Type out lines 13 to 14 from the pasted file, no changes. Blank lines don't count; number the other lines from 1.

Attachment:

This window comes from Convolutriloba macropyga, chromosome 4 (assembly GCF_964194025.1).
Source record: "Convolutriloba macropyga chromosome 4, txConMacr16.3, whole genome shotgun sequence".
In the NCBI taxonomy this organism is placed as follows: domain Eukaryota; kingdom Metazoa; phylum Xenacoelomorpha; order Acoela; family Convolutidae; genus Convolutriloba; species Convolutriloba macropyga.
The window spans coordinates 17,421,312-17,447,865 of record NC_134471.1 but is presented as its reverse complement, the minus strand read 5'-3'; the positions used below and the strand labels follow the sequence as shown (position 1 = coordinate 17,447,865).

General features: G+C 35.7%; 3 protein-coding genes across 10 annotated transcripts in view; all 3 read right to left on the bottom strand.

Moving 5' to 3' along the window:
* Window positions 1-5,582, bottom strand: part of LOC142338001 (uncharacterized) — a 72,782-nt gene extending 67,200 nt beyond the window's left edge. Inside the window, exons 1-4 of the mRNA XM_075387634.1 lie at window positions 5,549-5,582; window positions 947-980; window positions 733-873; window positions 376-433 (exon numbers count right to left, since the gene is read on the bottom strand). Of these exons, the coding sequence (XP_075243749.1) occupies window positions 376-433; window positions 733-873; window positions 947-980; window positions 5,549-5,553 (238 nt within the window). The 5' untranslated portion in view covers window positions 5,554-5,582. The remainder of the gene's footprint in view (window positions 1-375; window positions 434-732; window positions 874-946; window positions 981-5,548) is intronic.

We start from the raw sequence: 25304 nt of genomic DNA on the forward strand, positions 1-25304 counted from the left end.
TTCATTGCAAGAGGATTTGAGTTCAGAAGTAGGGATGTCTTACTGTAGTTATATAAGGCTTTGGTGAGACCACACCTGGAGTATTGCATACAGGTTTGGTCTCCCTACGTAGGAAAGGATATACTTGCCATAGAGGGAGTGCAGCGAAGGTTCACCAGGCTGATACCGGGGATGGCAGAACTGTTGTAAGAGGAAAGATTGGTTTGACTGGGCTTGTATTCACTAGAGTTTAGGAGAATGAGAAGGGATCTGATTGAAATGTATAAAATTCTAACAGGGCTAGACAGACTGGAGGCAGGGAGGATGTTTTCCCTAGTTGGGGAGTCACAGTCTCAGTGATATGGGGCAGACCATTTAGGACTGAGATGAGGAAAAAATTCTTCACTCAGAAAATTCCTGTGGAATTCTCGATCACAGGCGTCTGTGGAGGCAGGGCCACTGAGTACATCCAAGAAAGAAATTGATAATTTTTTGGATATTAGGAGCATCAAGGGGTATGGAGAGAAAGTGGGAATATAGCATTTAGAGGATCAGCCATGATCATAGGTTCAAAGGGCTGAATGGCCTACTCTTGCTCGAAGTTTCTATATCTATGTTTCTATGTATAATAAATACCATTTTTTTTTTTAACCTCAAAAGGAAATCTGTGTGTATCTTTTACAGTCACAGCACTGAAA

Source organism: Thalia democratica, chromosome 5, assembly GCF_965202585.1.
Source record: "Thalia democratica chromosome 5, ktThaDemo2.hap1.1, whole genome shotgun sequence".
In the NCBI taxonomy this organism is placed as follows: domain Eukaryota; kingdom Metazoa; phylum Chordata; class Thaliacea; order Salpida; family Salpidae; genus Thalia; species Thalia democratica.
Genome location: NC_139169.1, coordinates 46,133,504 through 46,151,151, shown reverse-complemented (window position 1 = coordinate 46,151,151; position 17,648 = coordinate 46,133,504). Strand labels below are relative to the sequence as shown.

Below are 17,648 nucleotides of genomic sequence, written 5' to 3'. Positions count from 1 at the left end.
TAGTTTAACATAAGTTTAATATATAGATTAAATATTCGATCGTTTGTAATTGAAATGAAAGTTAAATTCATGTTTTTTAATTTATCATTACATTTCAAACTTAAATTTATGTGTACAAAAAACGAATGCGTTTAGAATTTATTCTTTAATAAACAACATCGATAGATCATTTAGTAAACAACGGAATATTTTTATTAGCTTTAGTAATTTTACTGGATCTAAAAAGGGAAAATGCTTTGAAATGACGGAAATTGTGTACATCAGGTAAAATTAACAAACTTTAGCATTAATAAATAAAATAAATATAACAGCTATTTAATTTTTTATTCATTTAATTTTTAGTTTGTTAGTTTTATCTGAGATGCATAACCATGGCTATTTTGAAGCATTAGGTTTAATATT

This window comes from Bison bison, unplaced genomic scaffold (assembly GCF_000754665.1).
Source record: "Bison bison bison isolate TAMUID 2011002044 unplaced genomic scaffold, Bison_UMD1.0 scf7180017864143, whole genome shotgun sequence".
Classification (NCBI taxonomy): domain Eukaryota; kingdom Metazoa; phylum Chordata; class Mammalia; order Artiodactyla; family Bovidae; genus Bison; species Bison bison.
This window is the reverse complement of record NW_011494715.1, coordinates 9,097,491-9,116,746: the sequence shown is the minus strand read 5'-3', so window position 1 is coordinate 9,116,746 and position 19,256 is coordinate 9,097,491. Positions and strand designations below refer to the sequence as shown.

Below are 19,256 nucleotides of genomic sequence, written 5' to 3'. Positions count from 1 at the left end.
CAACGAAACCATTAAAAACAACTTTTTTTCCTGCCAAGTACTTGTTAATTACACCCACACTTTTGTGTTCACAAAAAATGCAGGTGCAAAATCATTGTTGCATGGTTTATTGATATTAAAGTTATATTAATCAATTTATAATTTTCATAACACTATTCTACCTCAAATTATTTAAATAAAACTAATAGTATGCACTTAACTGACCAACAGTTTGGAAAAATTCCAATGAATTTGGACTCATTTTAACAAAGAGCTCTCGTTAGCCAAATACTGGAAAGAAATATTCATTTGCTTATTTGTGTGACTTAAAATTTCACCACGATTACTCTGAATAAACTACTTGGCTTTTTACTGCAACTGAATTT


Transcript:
Genome location: NC_139169.1, coordinates 46,133,504 through 46,151,151, shown reverse-complemented (window position 1 = coordinate 46,151,151; position 17,648 = coordinate 46,133,504). Strand labels below are relative to the sequence as shown.

Below are 17,648 nucleotides of genomic sequence, written 5' to 3'. Positions count from 1 at the left end.